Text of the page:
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New research published in the journal Nature Climate Change has found that the wintertime Arctic stratospheric polar vortex has weakened over the past three decades.
The result of this weakening is an increased probability of cold surface air from the high latitudes shifting southward into the middle latitudes.
Over the past three decades there has also been a rapid warming of the surface air over the Arctic region and northeastern Canada.
According to the report, it is unknown if the location of the polar vortex has also experienced a persistent change in response to Arctic climate change
The researchers are also unsure if the changes in the position of the polar vortex will have implications for the climate system.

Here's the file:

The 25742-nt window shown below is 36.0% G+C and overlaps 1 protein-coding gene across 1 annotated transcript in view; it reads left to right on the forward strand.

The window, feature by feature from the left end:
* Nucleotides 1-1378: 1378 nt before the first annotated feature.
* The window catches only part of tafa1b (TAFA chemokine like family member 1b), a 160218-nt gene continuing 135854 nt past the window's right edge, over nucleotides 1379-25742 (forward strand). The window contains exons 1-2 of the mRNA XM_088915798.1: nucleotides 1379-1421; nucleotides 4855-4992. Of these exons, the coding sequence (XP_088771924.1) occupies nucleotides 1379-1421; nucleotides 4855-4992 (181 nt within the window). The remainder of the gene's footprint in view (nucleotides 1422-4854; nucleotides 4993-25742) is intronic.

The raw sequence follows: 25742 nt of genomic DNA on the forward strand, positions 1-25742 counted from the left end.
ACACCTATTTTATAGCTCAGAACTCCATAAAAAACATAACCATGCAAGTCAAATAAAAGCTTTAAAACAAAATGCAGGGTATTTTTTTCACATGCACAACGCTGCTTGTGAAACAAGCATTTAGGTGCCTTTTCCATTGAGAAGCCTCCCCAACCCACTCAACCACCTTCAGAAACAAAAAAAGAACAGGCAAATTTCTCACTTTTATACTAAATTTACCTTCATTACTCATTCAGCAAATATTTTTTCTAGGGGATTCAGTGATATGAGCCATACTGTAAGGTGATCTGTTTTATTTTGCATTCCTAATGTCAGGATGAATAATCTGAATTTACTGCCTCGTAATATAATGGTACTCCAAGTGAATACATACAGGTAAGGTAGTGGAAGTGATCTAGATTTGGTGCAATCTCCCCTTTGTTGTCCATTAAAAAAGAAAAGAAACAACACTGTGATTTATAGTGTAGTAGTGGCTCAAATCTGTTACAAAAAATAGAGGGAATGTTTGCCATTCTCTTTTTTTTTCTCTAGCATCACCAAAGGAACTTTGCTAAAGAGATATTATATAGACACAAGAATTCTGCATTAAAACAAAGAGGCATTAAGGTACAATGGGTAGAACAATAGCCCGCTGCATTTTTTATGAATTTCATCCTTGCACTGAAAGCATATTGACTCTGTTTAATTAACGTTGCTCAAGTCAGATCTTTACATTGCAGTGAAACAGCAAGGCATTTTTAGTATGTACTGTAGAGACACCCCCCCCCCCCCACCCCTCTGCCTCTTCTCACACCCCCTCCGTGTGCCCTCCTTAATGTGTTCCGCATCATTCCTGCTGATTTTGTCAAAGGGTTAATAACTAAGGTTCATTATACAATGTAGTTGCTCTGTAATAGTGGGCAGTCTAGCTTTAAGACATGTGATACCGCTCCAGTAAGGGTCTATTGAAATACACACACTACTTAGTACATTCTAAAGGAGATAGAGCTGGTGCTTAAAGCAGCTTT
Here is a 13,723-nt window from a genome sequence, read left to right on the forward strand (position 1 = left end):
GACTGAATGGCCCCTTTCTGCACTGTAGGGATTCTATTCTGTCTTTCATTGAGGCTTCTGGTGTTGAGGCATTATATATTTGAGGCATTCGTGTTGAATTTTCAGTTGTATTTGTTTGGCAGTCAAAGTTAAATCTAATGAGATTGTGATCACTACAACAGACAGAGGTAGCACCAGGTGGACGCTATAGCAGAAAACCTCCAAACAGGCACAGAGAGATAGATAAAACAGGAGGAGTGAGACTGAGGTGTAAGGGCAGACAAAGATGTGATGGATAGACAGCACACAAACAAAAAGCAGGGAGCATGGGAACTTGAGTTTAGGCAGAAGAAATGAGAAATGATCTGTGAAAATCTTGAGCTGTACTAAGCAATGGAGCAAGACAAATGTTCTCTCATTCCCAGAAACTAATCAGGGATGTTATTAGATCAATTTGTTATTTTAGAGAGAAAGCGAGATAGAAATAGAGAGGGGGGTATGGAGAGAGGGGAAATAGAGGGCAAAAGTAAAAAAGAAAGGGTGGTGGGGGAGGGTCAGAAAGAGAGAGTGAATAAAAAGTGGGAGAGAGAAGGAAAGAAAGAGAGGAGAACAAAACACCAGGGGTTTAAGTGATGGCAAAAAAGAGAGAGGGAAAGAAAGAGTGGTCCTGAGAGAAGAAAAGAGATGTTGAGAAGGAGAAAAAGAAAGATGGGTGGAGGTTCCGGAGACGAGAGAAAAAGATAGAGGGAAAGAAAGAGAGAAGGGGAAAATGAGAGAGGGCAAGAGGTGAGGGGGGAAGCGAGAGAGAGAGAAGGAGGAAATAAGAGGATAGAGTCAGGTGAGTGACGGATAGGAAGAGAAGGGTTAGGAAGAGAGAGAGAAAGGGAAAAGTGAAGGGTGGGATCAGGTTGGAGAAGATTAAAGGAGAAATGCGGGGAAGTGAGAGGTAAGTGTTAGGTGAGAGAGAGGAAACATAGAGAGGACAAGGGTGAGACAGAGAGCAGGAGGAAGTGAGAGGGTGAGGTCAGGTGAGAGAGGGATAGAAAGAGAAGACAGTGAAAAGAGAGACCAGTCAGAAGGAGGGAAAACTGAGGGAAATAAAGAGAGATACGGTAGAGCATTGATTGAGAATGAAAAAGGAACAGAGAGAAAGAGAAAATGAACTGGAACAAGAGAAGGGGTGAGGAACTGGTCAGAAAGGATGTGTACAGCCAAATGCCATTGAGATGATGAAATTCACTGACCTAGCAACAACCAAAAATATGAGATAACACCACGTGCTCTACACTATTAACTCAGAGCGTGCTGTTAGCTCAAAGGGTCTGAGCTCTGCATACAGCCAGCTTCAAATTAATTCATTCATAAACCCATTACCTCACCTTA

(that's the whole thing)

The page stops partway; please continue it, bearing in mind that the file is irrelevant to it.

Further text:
Polar stratospheric ozone depletion and the Arctic Oscillation (AO) may also have impacts on the vortex position.
The research team found that the polar vortex shifted persistently from North America and towards the Eurasian continent during the month of February over the past three decades.
The main cause for this shift was likely due to Arctic sea ice loss, which caused an enhancement of zonal wavenumber-1 waves, especially over the Barents and Kara seas.
A possible secondary cause is an increase in snow cover over the Eurasian Continent, especially during the fall months.
This shift in the polar vortex enhanced wintertime cooling over parts of the Eurasian continent and North America. This has partly offset the tropospheric climate warming over these continents during the past three decades.
The left image below shows the typical position of the polar vortex over the Arctic region. The right image shows a piece of the polar vortex shifted much farther to the south, which brings cold air into the middle latitudes.
In closing, the researchers believe that this change in the polar vortex could lead to a colder late winter/early spring climate over some parts of the continents, which partly offsets the underlying climate warming during these seasons.
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